India’s road to Net-Zero won’t be easy or cheap. It could cost about $10 trillion to meet this target, according to the Delhi-based think tank Council for Energy, Environment, and Water Research. Most of this money will be needed to scale up renewable energy generation and infrastructure. Broadly, such a goal would require investment from developed countries.
VIEW: A faulty approach to ranking
Once the report was out and showed India in last place, the Centre wasn’t happy. First, it must be said, achieving climate goals isn’t going to happen overnight. Energy transition is a multi-year process that’s tough to implement. You don’t want to leave some industries behind. India is a developing economy, and sustainable development will be the key to mitigating the effects of climate change.
That being said, the rankings themselves aren’t that scientific. They use certain assumptions that are wrong or unfounded according to the government. Broadly, the government has two concerns. The first is that baseline data isn’t used. Second, there’s no explanation for the weights assigned to the indicators. So, it’s apples to oranges situation according to the government.
For example, it cited one of the indices, ‘projected GHG emissions levels in 2050’. The government said it’s calculated based on the average rate of change in emissions for the past 10 years. The government said it should’ve taken a longer timeframe, renewable energy capacity, and energy efficiency. Another example is black carbon growth. India’s score improved from 32 in 2020 to 100 in 2022. However, its weightage was reduced from 0.018 to 0.0038. As Seshadri Chari points out, the rankings don’t account for the results of the various clean air projects through the National Ambient Air Quality Standards.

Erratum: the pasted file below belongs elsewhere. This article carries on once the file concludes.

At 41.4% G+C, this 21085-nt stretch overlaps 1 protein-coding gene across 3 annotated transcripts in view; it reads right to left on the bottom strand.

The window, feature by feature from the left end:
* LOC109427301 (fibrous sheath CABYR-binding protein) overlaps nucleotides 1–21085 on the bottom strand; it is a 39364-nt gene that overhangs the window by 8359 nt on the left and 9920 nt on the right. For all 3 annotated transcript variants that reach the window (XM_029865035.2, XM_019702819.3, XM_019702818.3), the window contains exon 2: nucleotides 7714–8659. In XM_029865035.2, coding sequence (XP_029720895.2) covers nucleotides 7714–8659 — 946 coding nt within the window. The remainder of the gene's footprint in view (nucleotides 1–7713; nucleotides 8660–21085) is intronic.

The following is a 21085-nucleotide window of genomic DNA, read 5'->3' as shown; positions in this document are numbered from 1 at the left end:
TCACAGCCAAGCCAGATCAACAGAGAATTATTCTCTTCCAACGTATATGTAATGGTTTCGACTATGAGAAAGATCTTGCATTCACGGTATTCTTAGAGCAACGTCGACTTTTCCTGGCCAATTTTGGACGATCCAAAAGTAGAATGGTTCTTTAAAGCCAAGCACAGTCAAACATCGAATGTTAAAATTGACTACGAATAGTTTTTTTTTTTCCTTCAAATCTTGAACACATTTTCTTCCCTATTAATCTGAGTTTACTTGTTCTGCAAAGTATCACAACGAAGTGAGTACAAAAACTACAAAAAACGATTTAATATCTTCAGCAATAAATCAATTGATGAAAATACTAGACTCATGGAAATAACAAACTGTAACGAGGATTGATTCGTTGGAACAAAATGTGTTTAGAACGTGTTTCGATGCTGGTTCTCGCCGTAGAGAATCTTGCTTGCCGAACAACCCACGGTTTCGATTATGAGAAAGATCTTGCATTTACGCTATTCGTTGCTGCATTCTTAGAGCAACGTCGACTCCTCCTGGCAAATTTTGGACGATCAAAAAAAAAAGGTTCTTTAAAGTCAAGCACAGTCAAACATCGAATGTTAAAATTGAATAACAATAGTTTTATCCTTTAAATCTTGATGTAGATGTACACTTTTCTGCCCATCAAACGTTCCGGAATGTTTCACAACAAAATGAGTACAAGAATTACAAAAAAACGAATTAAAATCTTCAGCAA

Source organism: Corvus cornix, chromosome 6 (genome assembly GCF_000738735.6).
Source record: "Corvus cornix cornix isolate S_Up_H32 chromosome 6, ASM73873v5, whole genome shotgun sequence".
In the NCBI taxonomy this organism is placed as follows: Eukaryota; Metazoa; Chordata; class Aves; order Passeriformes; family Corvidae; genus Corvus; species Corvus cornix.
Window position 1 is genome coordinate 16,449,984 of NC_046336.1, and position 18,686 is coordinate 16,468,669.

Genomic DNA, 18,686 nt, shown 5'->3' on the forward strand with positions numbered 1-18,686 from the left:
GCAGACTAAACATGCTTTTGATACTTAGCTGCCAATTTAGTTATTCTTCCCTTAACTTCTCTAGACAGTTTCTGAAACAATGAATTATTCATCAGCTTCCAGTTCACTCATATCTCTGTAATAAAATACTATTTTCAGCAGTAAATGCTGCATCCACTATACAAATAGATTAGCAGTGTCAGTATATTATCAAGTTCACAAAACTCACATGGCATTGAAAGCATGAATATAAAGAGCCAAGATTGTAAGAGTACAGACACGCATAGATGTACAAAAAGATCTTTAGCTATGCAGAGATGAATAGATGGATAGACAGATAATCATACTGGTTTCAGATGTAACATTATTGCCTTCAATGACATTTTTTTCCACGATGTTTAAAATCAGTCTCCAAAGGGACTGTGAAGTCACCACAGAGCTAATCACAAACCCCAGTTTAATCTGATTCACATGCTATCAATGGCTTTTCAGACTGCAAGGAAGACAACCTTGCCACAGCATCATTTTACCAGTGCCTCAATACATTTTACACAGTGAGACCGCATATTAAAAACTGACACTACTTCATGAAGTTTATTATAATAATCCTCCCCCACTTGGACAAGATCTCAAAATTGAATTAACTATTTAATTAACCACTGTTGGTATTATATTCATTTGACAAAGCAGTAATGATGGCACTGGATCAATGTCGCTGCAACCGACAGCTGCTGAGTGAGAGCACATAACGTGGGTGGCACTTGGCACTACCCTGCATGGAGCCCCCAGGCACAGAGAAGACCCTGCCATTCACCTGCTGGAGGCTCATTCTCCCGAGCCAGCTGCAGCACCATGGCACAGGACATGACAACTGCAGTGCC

COUNTERVIEW: A wake-up call
It seems like India is arguing with the teacher about a bad report card rather than focusing on the steps needed to improve its performance. India really doesn’t need a report from an international body to point out it has an air pollution issue. Delhi, among other metropolitan cities, is evidence enough. What it does indicate is validation for environmentalists calling for more urgent policies to combat pollution.
There’s obvious precedence of India retaliating against any report, domestic or otherwise, that shows the current government in a poor light. The best response will be to act. Whatever one thinks of the rankings and their methodologies, does it help India to take on every survey or report like this? The right approach is to make public its plans and policies to fill the gaps stated by the report.